Deportation and death of Janusz Korczak
At the beginning of August 1942, as part of the great action "resettlement to the east", the Orphans' Home in the Warsaw Ghetto was liquidated. On August 6, 1942, about 200 children, along with their guardian, Janusz Korczak, and the employees of the Orphans' Home, were sent to death in the German extermination camp in Treblinka.
Janusz Korczak (actually Henryk Goldszmit; 1878 or 79 - 1942) - Polish teacher, journalist, writer and doctor. In 1912, together with Stefania Wilczyńska, he founded an orphanage in Warsaw and ran the facility until the end of his days.
In October 1941, he was sent to a Warsaw prison in Pawiak for several weeks. The reason was the lack of an armband with the Star of David. After returning to the ghetto, despite the very difficult conditions (diseases, overpopulation, lack of food, and his illnesses), he and his associates ran the orphanage at Sienna Street.
After the expulsion, Janusz Korczak with a group of about 200 children and, among others, with Stefania Wilczyńska went to the so-called Umschlagplatz (reloading ramp), from where transports departed "to the east", including to the death camp in Treblinka.
Nechum Remba - an eyewitness to this event recalled it with the following words: “All the children were arranged in fours, at the head there went Korczak, with his eyes turned upwards, holding two children by the hands and leading the procession. The second group was led by Stefania Wilczyńska, the third one by Broniatowska (her children had blue backpacks), and the fourth one by Szternfeld from the boarding school on Twarda Street. These were the first Jewish groups to go to death with dignity. (...) Even the Order Service stood to attention and saluted. When the Germans saw Korczak, they asked: Who is this man?”
Shortly after arriving in Treblinka, the children and their guardians were sent to death in the gas chamber. Depending on the sources, this event took place on August 6 or 7.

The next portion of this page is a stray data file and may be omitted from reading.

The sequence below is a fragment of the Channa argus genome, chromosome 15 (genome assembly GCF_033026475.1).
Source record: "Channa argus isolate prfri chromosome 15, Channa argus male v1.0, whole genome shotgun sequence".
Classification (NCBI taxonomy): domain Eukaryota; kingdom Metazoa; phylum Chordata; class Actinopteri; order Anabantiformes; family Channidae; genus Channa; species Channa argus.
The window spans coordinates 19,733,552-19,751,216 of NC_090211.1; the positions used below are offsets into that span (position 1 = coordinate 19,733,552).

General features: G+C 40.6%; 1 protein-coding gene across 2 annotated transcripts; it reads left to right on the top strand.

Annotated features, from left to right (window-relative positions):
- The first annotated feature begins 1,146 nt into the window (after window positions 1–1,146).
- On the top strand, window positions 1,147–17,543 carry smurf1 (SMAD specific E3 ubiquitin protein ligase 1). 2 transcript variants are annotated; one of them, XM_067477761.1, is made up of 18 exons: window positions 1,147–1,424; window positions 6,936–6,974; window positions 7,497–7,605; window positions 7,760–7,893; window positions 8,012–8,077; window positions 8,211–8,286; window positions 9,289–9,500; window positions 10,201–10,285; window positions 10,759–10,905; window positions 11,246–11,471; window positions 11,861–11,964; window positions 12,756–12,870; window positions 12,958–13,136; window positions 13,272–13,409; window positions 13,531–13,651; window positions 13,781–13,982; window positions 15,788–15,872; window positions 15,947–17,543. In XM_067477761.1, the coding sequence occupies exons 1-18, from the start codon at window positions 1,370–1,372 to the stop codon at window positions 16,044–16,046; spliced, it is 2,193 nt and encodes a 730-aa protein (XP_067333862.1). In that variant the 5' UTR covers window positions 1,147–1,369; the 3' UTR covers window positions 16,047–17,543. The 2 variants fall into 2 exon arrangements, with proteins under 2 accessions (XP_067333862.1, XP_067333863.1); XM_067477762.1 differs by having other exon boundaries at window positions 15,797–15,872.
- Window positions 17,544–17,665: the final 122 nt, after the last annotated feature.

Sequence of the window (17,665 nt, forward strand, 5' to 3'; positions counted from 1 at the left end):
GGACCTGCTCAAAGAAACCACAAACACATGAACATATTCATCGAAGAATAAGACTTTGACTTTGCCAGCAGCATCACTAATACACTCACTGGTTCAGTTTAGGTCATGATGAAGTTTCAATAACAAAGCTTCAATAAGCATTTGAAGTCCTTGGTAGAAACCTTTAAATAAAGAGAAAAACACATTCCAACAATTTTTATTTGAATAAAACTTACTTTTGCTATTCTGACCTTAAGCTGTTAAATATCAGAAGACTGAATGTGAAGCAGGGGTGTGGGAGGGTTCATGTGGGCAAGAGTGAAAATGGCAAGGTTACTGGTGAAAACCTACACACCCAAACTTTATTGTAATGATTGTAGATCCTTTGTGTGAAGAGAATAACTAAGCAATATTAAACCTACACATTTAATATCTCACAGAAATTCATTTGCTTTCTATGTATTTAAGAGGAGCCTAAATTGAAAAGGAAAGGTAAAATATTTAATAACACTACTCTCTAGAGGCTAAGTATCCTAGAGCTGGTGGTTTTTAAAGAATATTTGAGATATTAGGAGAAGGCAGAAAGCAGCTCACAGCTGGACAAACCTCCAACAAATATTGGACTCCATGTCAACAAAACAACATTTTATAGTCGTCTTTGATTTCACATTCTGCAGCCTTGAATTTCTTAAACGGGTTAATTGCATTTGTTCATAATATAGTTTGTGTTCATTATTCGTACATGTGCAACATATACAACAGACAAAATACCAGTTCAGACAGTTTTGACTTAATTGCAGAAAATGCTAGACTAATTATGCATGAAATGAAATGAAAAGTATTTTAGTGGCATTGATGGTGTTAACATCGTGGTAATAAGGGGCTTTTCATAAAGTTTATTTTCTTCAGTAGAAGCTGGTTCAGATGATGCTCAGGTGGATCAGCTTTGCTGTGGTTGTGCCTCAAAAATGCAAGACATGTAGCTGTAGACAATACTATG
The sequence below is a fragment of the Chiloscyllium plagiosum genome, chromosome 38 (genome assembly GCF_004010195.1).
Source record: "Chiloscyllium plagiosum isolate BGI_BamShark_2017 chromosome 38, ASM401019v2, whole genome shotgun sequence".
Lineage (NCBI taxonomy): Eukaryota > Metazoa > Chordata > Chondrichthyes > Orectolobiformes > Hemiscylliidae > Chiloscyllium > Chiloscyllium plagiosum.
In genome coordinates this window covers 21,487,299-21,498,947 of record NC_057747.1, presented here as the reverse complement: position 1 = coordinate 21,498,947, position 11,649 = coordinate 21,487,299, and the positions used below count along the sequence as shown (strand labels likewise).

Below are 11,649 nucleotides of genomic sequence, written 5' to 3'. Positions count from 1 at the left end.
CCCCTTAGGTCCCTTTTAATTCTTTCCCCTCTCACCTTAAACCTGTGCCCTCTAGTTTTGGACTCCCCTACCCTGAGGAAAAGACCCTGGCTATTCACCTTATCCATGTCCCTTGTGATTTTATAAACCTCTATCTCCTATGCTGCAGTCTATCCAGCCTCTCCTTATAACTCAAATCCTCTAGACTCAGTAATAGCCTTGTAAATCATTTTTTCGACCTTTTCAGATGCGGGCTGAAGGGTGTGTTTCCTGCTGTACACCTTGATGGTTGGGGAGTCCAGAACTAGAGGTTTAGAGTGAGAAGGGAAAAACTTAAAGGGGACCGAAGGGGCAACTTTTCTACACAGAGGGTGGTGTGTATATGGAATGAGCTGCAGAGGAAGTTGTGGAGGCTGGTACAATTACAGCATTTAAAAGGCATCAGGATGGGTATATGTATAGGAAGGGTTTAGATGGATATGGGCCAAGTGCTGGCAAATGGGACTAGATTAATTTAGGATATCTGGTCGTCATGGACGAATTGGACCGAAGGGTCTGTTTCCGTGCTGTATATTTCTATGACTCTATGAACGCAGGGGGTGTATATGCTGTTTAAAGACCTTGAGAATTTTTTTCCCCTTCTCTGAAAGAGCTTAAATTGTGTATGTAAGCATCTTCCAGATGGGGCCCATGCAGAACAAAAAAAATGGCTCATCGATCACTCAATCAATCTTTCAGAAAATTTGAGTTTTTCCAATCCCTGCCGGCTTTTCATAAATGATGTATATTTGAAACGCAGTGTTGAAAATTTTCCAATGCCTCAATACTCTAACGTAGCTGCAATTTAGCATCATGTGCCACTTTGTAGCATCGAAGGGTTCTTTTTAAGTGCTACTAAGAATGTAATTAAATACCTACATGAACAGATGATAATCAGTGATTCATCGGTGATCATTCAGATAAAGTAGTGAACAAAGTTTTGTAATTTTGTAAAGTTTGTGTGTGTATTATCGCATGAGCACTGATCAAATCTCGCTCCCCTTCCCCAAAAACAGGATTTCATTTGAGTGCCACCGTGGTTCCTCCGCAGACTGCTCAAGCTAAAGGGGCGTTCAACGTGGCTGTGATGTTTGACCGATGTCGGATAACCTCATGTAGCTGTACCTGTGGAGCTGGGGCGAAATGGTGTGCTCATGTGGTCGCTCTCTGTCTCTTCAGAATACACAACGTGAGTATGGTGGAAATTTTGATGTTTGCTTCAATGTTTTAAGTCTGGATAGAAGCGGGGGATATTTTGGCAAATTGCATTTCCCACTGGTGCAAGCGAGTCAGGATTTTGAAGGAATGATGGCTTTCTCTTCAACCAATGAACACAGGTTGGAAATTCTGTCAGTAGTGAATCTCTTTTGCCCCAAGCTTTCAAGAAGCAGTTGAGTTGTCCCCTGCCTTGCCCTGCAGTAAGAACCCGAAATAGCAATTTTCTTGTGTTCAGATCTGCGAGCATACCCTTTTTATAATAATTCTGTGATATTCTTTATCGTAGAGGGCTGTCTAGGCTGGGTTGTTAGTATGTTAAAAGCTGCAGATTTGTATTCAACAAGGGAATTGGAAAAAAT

There are assumptions that Janusz Korczak most likely died in a cattle car on the way to Treblinka. We will never find out, but given that Korczak was seriously ill at the end of his life, inhuman conditions of transport, a very warm summer of 1942, such a situation could have happened. During this period, 2-3 transports a day arrived at the camps. One transport often consisted of 60 carriages, which were divided into fragments of 20. Such a number of prisoners were brought into the camp area to the reception area, while the rest of the transport waited locked in carriages on the railway siding. Janusz Korczak remained faithful to his calling and to the children with whom he went on his last journey.
In 1978, a stone dedicated to Janusz Korczak and his pupils was unveiled on the premises of the museum in Treblinka. The stone with the inscription: JANUSZ KORCZAK (Henryk Goldszmit) AND CHILDREN is the only stone with a name and surname among seventeen thousand stones in the symbolic cemetery in Treblinka.
Camp Treblinka II was the largest extermination center in the General Government, and the second, after Auschwitz-Birkenau, in occupied Europe. It functioned from July 1942 to August 1943 - the number of victims is not possible to determine, but the range is about 800,000 to even 1,000,000.